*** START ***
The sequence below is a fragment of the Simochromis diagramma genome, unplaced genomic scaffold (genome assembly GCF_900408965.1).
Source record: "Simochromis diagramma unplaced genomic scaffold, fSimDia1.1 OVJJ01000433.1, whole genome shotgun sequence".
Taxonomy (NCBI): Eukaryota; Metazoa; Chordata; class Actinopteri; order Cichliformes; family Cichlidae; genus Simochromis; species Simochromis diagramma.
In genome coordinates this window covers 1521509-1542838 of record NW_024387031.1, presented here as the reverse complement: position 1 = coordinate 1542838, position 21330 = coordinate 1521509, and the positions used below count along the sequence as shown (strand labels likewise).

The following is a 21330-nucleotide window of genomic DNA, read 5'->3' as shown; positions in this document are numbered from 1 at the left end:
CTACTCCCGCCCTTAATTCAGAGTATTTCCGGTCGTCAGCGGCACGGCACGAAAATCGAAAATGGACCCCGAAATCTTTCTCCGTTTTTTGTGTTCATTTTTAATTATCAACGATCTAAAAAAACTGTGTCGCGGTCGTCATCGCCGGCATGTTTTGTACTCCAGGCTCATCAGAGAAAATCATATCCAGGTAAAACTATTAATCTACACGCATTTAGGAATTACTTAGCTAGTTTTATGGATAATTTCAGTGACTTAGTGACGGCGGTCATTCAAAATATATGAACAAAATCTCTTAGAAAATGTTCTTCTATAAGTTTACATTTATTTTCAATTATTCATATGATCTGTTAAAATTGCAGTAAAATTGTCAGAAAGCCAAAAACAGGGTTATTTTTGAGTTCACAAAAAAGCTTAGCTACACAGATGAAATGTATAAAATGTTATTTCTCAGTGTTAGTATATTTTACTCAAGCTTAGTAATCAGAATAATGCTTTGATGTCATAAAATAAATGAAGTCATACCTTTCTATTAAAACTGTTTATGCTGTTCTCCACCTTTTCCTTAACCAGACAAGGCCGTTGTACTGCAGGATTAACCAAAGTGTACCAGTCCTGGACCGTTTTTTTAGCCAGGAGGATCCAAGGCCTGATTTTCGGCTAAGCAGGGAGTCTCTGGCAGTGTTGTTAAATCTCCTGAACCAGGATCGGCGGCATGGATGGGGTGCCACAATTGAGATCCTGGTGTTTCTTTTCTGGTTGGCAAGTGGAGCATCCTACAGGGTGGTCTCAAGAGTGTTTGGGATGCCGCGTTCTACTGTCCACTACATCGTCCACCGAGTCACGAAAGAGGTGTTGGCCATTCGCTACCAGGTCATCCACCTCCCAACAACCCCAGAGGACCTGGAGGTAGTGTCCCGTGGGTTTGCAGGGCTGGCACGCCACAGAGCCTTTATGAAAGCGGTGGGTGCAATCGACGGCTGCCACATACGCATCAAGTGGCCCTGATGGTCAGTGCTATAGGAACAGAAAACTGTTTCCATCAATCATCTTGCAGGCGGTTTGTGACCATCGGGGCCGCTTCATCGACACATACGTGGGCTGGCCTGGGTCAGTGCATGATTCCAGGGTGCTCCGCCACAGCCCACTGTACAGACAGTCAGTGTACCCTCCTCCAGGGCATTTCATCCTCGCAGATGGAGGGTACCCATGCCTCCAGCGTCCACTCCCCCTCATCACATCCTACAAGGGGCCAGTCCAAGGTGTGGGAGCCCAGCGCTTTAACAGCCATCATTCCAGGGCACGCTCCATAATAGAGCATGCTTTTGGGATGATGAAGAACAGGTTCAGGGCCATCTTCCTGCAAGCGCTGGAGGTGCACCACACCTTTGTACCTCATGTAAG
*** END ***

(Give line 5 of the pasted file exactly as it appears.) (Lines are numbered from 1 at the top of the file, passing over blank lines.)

The following is a 21330-nucleotide window of genomic DNA, read 5'->3' as shown; positions in this document are numbered from 1 at the left end: